- If your ancestor had a common name, be sure to look at all the entries for a name before you decide which is correct.
- The witnesses named on naturalization records may have been older relatives of the person in the naturalization process. Search for their naturalizations.
I Can’t Find Who I’m Looking for, What Now?
- Continue to search the naturalization records to identify siblings, parents, and other relatives in the same or other generations who may have naturalized in the same area or nearby.
- You may want to obtain the naturalization records of every person who shares your ancestor’s surname if they lived in the same county or nearby. You may not know how or if they are related, but the information could lead you to more information about your own ancestors.
- Check for variant spellings. Realize that the indexes may contain inaccuracies, such as altered spellings and misinterpretations.
- Try a different index if there is one for the years needed. You may also need to search the naturalization records year by year.
- Search the indexes of nearby counties.
Known Issues with This Collection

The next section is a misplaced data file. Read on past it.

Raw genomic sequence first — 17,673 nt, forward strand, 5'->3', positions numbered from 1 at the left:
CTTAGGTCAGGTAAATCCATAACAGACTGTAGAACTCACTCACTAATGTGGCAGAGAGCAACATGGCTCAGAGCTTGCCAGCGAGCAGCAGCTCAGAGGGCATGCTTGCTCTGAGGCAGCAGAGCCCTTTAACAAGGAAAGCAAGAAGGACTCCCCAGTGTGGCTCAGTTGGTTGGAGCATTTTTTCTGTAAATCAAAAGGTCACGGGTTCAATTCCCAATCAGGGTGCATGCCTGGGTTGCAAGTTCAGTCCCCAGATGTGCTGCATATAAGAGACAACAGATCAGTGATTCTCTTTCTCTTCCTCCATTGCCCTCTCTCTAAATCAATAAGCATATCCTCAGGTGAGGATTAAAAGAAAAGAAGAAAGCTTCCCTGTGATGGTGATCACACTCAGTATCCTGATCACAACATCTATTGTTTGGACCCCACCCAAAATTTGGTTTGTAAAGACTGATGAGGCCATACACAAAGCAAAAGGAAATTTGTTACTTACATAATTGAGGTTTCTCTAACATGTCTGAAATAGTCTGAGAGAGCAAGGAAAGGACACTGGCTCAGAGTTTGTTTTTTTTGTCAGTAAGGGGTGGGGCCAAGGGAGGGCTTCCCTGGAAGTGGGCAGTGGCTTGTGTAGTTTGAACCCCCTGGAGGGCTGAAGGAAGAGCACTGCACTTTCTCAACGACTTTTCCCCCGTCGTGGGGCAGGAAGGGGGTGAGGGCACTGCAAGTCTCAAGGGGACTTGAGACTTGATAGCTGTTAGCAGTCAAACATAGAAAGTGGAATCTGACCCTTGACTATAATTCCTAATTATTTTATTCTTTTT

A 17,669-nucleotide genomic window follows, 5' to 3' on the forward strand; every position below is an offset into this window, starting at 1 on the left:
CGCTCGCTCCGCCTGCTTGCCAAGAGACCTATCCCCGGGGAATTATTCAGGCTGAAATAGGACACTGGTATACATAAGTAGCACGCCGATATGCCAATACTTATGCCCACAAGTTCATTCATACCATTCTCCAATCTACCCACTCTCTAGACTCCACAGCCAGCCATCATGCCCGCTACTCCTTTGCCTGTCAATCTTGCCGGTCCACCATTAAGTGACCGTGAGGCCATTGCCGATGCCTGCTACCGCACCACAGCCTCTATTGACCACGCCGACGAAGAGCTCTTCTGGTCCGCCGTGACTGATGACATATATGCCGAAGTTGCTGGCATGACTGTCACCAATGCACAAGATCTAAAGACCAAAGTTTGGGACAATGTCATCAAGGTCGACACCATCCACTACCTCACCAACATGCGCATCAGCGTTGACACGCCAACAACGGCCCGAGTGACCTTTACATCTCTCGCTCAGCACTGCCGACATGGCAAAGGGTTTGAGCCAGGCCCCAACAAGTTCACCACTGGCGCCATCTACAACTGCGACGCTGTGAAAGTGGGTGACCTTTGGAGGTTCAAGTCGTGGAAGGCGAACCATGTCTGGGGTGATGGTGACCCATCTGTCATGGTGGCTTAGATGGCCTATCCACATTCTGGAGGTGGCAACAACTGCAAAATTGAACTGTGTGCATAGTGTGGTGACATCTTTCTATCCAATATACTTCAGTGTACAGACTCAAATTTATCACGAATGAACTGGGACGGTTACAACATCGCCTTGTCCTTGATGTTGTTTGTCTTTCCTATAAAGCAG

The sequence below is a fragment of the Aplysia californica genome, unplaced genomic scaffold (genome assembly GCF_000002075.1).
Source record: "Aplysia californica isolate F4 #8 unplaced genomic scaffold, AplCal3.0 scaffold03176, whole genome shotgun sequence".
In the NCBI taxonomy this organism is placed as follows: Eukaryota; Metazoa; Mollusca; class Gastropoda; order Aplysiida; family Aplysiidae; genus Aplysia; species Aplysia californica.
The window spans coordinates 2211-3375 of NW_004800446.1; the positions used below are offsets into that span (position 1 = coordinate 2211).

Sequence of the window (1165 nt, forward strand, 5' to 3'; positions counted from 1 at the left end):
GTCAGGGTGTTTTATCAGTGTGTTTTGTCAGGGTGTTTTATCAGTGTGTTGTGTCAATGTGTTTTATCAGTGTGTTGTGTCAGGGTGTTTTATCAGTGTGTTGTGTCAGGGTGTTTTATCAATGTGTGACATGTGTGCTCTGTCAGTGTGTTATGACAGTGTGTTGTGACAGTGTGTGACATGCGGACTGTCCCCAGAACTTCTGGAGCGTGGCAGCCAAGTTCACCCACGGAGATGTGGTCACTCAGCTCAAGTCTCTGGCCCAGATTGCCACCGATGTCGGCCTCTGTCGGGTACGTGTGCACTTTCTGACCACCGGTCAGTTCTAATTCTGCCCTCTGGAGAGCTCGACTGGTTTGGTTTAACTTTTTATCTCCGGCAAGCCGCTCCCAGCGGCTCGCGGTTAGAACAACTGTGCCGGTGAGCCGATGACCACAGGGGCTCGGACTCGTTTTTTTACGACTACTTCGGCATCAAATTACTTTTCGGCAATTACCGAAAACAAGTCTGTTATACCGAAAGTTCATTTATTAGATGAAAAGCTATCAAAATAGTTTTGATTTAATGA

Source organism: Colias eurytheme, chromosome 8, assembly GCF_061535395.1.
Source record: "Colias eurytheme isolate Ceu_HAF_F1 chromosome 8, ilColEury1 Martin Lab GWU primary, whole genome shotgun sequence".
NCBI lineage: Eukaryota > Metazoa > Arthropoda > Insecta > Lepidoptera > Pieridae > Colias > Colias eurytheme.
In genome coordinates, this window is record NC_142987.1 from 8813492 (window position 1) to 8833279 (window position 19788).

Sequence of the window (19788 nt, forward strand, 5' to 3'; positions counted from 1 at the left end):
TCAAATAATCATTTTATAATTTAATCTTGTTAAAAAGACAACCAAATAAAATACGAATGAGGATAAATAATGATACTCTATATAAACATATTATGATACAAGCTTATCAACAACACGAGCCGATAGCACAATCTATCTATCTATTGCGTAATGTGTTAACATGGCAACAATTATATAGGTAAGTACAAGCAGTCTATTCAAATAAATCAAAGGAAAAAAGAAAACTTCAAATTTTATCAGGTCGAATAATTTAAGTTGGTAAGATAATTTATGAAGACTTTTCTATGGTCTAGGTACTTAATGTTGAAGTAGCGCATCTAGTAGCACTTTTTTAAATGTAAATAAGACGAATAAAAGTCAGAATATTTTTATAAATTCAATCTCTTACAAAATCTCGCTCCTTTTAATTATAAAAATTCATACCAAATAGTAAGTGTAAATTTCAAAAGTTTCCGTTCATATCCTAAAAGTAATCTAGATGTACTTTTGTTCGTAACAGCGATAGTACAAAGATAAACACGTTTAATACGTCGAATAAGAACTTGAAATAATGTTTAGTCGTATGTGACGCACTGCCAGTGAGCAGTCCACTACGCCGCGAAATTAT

For a full list of all known issues associated with this collection see the attached Wiki article. If you encounter additional problems, please email them to firstname.lastname@example.org. Please include the full path to the link and a description of the problem in your e-mail. Your assistance will help ensure that future reworks will be considered.
Citing this Collection
Citing your sources makes it easy for others to find and evaluate the records you used. When you copy information from a record, list where you found that information. Here you can find citations already created for the entire collection and for each individual record or image.
- "Ohio, Stark County Court Records, 1809-1917." Images. FamilySearch. http://FamilySearch.org : accessed 2017. Citing Court of Common Pleas. County Record Center, Canton.
How Can I Contribute to the FamilySearch Wiki?
| We welcome user additions to FamilySearch Historical Records wiki articles. We are looking for additional information that will help readers understand the topic and better use the available records. We also need translations for collection titles and images in articles about records written in languages other than English. For specific needs, please visit WikiProject FamilySearch Records. |
Please follow these guidelines as you make changes. Thank you for any contributions you may provide.